on the other hand, having a tooth problem for me in the PAW will probably not be bad. For some reason I don't feel much pain at all in my teeth when they rot out - I've had it happen once and me and the dentist thought it was a fluke that I didn't feel pain when the whole tooth was rotten to the core. the second time it happened, we decided that it's just what happens with my teeth and I'll need to have checkups more often... Odd, I know.
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Re: Keep your teeth in the PAW

Post by shrapnel » Mon Oct 19, 2009 4:32 pm

A diet high in starches will also lead to more tooth decay.

Also, depending on how primitive you get, it's likely that you'll be eating a lot of sand/grit in your food (like, if you cook in clay pots, or heat things by putting rocks in a fire and dropping the hot rocks into your pot, or grind things between rocks, etc.). Eventually, that grit will wear the everloving shit out of your teeth, sometimes to the point that the pulp cavity is exposed. Or you'll just wear them down past the enamel and into the dentin, leaving you with (often) sensitive teeth. Either way, not much fun.
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Re: Keep your teeth in the PAW

Post by Ellie With An Axe » Mon Oct 19, 2009 9:26 pm

I had a great set of chompers up until college, when my diet was awful for many years. I'm paying for those years big time as an adult. I also grind my teeth really badly, which is a host of other issues and problems. So I've had a lot of work done, and work left to do still. Dental care for problems in the PAW is a big concern for me, and it's still kind of a gray area in my preps. I already have a weak immune system, so my biggest problems are figuring out how I'd deal with an extraction and an infection.

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Re: Keep your teeth in the PAW

Post by Sckitzo » Mon Oct 19, 2009 9:36 pm

I honestly believe I have one of the worst sets of teeth known to mankind, seems to run on my Moms side. Even cut soda down/out, stopped with the gatorade, blah blah blah.

Had no idea starch bad for em :oops: I actually had a filling fall out about 2 weeks after the dental hobby shop (what I call the Dental Clinic on base) put one in. Their fillings never seem to last it seems, but if I get a filling done by a civilian doc, never have a issue, odd huu? :roll:

Ok, done gripping, but this is something I've been thinking about a lot, I quit a little squemish about holes in my teeth (though I can never stop poking em with my tongue.. .wtf) so gonna be keeping a real close eye on this thread, already like the homeade toothpaste stuff and added the components to the list of hygine preps (along with another 6 rolls of toothpaste)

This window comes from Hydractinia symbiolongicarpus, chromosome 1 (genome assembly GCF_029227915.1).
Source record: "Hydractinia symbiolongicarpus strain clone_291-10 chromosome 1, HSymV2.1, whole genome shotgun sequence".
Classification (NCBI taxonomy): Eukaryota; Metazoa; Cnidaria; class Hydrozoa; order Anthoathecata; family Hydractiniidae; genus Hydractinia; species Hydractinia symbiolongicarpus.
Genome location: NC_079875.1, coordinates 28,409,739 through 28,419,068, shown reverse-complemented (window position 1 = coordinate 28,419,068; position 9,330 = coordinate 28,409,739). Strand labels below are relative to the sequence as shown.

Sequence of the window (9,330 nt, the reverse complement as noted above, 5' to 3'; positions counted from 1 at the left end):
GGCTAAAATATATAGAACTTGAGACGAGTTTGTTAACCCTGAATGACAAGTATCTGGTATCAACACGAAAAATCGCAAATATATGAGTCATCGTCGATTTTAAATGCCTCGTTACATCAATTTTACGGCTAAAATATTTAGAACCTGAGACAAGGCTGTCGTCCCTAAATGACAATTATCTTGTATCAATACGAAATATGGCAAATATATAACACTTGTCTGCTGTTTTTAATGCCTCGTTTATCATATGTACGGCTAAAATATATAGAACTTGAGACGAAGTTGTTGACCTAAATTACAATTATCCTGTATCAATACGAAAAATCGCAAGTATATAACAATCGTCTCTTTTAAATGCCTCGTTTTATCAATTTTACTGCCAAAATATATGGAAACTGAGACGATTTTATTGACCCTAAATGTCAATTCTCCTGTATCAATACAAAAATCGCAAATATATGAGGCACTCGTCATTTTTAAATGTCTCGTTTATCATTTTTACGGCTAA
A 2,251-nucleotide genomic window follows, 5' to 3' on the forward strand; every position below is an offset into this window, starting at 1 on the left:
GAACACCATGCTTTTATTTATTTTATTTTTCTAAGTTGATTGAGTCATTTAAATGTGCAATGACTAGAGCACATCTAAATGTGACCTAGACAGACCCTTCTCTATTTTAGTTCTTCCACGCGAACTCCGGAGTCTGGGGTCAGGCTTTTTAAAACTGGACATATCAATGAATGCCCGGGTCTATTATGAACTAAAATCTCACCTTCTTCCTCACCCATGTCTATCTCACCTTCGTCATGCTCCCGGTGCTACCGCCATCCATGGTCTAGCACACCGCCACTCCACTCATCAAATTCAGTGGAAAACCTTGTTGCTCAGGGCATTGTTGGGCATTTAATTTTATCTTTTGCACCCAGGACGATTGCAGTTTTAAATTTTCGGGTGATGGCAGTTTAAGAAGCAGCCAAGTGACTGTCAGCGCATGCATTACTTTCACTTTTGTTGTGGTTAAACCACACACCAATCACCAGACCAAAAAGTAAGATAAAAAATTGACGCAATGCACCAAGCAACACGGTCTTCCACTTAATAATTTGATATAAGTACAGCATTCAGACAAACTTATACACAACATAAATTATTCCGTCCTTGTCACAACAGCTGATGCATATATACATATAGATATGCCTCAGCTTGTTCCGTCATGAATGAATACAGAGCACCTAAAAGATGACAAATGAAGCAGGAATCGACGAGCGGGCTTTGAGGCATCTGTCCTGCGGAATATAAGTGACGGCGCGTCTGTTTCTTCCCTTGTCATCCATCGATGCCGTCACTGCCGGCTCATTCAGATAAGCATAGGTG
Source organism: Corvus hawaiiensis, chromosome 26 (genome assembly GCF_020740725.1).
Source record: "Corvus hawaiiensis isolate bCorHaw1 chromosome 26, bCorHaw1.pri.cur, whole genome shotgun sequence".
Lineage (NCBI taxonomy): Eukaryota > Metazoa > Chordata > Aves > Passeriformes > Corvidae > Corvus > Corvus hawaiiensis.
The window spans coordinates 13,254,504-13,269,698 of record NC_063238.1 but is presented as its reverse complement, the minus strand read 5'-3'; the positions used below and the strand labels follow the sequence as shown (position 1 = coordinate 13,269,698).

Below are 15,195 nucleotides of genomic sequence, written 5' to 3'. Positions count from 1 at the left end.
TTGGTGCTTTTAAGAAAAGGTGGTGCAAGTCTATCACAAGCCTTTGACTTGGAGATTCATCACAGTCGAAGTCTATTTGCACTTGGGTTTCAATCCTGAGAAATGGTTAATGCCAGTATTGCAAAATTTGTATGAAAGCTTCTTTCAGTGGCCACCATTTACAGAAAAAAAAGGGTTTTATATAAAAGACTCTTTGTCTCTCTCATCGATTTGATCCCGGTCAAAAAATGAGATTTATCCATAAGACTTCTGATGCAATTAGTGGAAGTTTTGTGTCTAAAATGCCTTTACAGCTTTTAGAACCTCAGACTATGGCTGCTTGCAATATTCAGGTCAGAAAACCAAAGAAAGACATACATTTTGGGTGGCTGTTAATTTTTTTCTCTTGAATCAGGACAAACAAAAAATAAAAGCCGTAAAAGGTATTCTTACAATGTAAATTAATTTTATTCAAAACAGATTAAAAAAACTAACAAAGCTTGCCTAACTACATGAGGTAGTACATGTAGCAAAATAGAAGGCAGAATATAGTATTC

Here is a question though, Mouth Wash. I heard the alchohol containing varities where bad for your teeth (strips the enamel) so I switched to a non-alcohol version of ACT.
Does it really make a difference? Or just advertising blowing smoke?

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Re: Keep your teeth in the PAW

Post by EricinVirginia » Tue Oct 20, 2009 9:26 am

I always understood that at some point your teeth rot and just fall out. You're in pain and then at some point, the tooth falls out and you're okay. Gargling and rinsing with salty hot water is probably about as good as any of us could do at certain level of PAW.

Some books I've been reading speak highly of finding green twigs and mashing up the fibers and brushing with the green mashy part of the twig. Something about the green-ness and chemicals in the wood making a difference.

You can find dental tools out there, but they all appear to be glorified chisels and pliers. So, in a pinch, there are other options if you have a way to knock the patient out or deal with the pain... both during the procedure and post-extraction. This thread is making me queasy, but if you think about all the movies where people spit teeth out. Maybe shock helps them keep going. I can't think of how painful it would be to lose a single tooth let alone many teeth all at once.

My x-wife used to work in dental and dental surgery office. They had a guy come in once with an abcessed molar that had gotten so bad that his entire left side of his HEAD had swollen up. Their very first thing was to rupture the abcess and drain it... which they did by cutting it open and then squeezing the guy's head as hard as they could for about 20 min, letting it sit, and then more squeezing and massaging. AFTER that, they did general anesthesia, stitched his tongue to the side to keep it out of the way, cracked the bad tooth with a chisel, plier'd the pieces out, and drilled out the fragments. I had dinner with them and this didn't make for good dinner conversation, but it is funny to listen to a tooth surgeon talk about this... feet up on the chair, head straps, knee on the chest and lots of pulling to remove those fragments.

In the PAW, you'd just let nature slowly rot the tooth out I guess.